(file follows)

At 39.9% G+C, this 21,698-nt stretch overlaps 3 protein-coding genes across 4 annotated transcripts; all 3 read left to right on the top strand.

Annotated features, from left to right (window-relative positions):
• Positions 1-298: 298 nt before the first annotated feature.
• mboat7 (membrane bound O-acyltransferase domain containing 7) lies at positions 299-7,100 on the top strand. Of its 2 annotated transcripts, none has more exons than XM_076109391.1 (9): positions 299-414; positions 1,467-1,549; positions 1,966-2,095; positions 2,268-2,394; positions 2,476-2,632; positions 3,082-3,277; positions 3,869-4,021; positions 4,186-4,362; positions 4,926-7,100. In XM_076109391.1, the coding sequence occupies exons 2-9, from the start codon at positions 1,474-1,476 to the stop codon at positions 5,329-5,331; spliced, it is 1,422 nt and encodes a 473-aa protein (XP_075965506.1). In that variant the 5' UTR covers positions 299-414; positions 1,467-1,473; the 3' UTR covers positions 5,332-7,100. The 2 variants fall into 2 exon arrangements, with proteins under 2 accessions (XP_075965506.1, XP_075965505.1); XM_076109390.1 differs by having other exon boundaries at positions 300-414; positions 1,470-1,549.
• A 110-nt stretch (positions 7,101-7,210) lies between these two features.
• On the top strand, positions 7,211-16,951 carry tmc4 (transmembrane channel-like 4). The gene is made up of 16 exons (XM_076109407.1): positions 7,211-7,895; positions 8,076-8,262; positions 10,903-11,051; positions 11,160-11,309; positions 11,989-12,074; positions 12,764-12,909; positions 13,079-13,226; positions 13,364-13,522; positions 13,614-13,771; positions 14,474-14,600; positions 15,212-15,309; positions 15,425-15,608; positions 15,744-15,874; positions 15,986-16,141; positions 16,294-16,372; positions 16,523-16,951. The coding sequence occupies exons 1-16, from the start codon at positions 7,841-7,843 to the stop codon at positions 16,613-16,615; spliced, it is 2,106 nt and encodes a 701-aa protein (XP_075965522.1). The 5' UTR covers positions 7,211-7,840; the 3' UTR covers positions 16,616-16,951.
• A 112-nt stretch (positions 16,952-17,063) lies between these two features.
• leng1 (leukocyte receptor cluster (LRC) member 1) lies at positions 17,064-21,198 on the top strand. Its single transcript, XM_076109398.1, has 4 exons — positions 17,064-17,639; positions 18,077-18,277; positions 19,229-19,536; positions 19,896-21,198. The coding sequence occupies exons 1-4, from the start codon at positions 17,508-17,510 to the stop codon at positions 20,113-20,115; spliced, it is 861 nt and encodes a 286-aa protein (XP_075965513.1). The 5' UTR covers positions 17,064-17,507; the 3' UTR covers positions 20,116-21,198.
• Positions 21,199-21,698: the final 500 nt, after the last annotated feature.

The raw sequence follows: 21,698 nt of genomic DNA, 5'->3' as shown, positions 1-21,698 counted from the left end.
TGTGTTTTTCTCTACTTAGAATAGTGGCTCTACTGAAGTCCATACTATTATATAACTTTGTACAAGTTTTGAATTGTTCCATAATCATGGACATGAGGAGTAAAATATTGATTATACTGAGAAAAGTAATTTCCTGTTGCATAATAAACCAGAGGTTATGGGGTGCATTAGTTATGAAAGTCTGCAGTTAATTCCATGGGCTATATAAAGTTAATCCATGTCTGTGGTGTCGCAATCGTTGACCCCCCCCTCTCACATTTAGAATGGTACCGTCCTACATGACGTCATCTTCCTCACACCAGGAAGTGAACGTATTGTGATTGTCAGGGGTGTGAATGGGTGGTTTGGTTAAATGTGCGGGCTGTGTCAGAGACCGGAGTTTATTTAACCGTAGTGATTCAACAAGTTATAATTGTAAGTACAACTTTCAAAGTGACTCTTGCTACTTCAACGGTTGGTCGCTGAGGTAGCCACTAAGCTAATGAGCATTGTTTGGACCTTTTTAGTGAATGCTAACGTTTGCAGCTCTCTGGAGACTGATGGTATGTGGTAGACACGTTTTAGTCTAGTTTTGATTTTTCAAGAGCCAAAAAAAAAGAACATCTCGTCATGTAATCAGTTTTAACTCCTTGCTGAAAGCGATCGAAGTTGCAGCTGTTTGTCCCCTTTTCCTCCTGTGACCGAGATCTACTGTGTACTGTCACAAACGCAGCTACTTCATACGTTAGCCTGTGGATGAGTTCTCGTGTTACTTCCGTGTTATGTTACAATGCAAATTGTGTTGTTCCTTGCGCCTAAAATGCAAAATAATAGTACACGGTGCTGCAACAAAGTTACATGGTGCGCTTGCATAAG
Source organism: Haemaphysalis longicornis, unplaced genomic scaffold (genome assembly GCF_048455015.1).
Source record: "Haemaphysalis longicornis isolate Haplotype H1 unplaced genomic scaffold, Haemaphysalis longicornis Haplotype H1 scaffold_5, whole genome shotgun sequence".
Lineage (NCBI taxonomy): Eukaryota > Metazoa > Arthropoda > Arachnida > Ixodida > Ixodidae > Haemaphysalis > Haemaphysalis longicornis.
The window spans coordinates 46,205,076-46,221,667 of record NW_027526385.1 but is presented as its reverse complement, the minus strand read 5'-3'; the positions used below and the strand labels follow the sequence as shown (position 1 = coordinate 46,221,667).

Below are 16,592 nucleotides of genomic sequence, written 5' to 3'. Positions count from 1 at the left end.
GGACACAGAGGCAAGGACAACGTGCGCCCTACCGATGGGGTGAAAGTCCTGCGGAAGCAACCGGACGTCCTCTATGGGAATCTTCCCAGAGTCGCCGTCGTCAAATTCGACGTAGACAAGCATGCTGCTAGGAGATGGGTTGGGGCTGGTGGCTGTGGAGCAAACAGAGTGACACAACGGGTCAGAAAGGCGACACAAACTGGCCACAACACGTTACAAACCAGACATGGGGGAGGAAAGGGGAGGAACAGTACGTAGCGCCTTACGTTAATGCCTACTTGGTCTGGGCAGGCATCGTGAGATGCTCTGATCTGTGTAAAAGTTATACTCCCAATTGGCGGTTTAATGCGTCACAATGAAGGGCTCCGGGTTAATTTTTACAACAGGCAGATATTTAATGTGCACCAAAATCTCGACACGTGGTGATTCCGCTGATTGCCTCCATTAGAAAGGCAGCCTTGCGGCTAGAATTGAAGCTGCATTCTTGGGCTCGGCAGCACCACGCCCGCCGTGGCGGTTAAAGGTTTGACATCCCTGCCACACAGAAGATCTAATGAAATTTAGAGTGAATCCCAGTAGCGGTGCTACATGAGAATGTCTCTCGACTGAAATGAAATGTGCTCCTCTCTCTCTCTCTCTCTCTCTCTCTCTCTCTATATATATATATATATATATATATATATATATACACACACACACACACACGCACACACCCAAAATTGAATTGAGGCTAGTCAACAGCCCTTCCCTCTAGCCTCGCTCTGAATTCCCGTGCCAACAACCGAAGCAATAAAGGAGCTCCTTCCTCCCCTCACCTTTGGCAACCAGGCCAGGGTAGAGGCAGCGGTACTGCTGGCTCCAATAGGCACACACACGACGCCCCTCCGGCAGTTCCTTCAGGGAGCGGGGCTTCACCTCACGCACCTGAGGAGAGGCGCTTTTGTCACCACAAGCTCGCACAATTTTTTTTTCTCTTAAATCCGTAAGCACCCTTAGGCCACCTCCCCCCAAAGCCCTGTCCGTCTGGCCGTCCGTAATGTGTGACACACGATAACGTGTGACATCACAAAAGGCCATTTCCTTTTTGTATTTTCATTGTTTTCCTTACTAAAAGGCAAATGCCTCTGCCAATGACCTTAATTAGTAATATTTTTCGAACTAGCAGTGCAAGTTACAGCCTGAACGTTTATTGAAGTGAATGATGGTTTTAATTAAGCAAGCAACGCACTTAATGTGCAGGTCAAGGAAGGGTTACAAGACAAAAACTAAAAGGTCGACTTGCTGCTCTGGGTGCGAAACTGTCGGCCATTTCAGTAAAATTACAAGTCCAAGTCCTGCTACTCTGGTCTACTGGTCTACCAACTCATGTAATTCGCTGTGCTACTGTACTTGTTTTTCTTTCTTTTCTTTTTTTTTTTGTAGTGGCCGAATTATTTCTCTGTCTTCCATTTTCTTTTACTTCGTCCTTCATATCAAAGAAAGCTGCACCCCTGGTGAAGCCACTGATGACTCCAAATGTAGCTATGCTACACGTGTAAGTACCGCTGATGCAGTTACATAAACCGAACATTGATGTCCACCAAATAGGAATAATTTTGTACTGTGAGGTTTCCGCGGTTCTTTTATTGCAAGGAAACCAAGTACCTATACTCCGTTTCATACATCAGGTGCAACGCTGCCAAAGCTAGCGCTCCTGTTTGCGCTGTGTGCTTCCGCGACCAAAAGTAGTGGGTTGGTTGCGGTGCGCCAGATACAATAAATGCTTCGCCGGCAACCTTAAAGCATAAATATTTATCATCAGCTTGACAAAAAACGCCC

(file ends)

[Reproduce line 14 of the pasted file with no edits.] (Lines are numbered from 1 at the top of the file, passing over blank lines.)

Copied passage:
Lineage (NCBI taxonomy): Eukaryota > Metazoa > Arthropoda > Arachnida > Ixodida > Ixodidae > Haemaphysalis > Haemaphysalis longicornis.